Do you ever feel like you’re not making enough pictures? Maybe things come up at work, the kids have to get to their swim practice, or there are not enough hours in the week. Whatever reason it may be, many photographers struggle to make time to take pictures consistently.
When I work with people, I try to tip the scales of creativity back to a state of balance so that you can create without stress. But to do this, it is important to set realistic expectations for ourselves that we can manage regularly.
Have you ever heard some famous photographer say that they need to take pictures everyday? Taking pictures everyday would have been easy for someone on assignment in the 1980s with no email or internet connection. It sounds like a dedicated approach from a serious professional, right? But in truth, the mantra of making pictures everyday is a concept borrowed from a painter who coined the idea over 2,000 years ago.
The idea of producing a piece of work daily comes from the Greek painter Apelles (371 BC – 307 BC). The Roman writer Pliny quoted Apelles as saying “nulla dies sine linea” or “no day without a line drawn.”
Like many quotes that get thrown around in the photography world, it has its origins in art. Since the idea of making things everyday goes back over two thousand years, this approach has a long track record of success. But if we look into the quote, it reveals something that many photographers miss.
Artists do not have the best reputation when it comes to work ethic. The common conception is that artists are scatter brained, poorly disciplined, and prone towards destructive behaviors like being drunk all day, etc. While this can be applied to particular artists over time, creativity requires a certain amount of discipline, usually much more than is generally expected by the budding artist or the audience.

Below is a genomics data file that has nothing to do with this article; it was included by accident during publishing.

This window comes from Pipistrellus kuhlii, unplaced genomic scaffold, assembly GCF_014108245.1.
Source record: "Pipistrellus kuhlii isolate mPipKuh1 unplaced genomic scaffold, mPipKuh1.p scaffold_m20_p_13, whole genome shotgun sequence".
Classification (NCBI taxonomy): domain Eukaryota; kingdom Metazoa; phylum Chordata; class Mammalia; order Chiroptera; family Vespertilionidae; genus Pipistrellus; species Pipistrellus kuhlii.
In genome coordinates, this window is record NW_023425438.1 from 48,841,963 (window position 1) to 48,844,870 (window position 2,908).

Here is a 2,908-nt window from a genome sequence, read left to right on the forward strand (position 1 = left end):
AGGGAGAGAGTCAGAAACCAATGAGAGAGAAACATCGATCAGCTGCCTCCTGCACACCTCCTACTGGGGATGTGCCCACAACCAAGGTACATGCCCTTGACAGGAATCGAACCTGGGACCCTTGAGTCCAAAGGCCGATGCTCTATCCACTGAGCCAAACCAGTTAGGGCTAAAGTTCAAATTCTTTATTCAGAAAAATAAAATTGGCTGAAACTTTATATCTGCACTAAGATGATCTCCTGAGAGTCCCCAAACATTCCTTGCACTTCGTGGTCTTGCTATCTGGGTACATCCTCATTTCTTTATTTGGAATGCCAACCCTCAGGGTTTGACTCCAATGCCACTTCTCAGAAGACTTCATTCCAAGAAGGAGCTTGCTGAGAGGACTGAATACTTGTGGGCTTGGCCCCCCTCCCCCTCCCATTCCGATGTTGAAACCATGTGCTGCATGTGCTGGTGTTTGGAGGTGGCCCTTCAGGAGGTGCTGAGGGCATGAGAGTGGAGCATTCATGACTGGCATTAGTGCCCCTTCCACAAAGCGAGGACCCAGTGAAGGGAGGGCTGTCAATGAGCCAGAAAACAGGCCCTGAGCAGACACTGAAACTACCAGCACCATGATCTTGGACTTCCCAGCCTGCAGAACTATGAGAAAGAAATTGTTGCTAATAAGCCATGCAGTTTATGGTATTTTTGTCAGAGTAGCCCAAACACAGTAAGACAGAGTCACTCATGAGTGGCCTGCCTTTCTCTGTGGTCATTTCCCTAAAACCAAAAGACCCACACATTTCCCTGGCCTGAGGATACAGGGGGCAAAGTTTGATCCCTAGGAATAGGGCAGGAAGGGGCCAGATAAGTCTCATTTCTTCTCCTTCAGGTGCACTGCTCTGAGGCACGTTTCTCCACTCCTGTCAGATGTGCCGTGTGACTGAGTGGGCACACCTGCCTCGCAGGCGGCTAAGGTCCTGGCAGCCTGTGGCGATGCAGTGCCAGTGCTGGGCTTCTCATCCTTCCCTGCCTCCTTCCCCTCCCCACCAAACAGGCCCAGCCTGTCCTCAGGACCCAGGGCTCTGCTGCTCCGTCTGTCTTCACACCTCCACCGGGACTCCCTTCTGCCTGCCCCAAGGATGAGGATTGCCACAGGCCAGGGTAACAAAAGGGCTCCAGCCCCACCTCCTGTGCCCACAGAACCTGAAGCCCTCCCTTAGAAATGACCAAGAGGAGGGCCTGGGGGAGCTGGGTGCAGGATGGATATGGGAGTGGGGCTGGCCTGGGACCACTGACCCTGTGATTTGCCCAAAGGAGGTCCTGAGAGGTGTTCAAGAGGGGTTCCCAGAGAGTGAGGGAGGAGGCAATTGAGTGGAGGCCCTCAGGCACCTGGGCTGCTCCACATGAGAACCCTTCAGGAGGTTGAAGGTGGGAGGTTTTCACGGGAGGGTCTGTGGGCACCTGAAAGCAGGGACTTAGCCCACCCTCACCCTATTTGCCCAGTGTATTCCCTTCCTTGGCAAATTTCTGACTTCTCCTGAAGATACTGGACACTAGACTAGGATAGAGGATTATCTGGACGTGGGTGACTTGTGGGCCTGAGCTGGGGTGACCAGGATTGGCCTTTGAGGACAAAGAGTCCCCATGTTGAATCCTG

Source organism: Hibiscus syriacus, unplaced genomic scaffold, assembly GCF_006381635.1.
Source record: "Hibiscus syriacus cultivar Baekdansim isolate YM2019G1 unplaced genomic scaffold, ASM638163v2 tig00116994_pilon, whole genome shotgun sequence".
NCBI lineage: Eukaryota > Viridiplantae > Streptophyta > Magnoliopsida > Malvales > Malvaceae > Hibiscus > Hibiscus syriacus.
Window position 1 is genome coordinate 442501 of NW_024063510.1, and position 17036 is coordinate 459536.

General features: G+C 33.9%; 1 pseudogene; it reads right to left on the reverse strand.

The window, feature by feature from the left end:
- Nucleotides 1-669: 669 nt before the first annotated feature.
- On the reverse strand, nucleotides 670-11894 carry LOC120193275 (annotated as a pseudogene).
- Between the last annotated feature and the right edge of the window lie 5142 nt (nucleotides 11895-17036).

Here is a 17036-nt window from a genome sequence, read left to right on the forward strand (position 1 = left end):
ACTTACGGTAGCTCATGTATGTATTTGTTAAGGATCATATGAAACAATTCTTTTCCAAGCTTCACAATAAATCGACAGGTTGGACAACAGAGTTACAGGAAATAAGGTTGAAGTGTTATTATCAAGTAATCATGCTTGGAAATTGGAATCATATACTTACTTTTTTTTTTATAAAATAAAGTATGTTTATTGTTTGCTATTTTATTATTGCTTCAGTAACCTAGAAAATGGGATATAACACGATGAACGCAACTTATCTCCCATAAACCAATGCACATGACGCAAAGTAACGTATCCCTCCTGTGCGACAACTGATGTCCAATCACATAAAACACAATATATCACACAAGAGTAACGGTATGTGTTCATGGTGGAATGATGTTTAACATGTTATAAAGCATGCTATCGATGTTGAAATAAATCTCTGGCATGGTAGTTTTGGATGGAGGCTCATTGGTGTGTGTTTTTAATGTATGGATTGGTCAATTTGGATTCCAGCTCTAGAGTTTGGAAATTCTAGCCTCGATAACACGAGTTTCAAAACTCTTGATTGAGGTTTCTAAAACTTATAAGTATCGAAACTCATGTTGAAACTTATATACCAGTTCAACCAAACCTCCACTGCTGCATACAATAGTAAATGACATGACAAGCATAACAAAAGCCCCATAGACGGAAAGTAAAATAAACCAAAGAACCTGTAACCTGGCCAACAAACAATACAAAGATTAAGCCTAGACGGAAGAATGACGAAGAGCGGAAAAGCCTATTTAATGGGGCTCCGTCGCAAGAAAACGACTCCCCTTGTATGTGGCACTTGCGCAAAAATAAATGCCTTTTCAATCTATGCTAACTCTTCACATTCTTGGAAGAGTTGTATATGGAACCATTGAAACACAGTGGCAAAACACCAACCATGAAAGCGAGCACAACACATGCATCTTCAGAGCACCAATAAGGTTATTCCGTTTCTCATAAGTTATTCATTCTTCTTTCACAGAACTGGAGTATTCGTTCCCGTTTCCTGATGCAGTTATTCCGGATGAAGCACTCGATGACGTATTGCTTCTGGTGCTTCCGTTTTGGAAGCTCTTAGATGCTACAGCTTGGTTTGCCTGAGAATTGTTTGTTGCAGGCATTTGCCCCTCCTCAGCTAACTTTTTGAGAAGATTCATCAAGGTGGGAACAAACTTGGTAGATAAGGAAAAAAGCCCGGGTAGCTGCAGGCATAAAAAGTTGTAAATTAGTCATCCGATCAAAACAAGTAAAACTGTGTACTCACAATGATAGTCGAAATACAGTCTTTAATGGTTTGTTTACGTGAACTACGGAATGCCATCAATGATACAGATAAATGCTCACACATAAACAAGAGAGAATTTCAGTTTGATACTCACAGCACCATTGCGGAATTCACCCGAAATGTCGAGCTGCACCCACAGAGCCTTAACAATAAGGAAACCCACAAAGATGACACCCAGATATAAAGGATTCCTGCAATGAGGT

“Nulla dies sine linea.”
“No day without a line drawn.”
To create a finished work of art, in any medium, is a tall order. It can take time to develop the idea and then refine the execution. Many of the great works of art we know were years in their development. The ideas were sketched, mulled over, probably agonized over with a few bottles of wine before a brush even touched a canvas or a chisel chipped stone.
But Apelles’ quote “Nulla dies sine linea” (translated from its original Greek into Latin, and now English as “no day without a line”) means something different. Apelles says no day without a line, meaning that artists should do something. In his case, have the discipline to make a line. How long does it take to make a line? Even someone with zero artistic skill can make a line in less than a second.
His advice is to do something small, but significant each day … to create a gesture that is inline with being the artist you are or want to be. He does not say to make a finished piece of work everyday. That would be a recipe for Karōshi, the Japanese word for “death by overworking.”
Henri Cartier-Bresson said, “You have to make a lot of milk to get a little cheese.” An artist will draw many lines before they reach a completed drawing, just as photographers need to push the shutter many times before they make a complete photograph.
“You have to make a lot of milk to get a little cheese.”
Which leads us back to the question of, how many pictures should you take a day? To make this equation easier for the budding photographer, let’s look at how many pictures you should take in a week. The answer … one.
Give yourself the goal of taking one good picture a week. It might take you 10 or 20 or even 100 shutter presses to get there, but ease the pressure on yourself and you will find you take better pictures more often.
One picture a week will give you:
• 52 pictures in one year
• 520 pictures in 10 years
• 1,300 pictures in 25 years
When you imagine that most people can only remember 10 pictures by the greatest photographers ever, you start to see there is no need to make millions of pictures.
Even for the professional artist, an exhibition rarely has more than 20 pictures and a book no more than 100 pictures. That means that by making one picture a week, you will have enough work at the end of two years for three exhibitions and one book. Start to see how these numbers add up?
The time needed to make one picture a week is manageable. It is something you can easily do, so why not try it for a month and see how it looks at the end? My guess is that you will even impress yourself.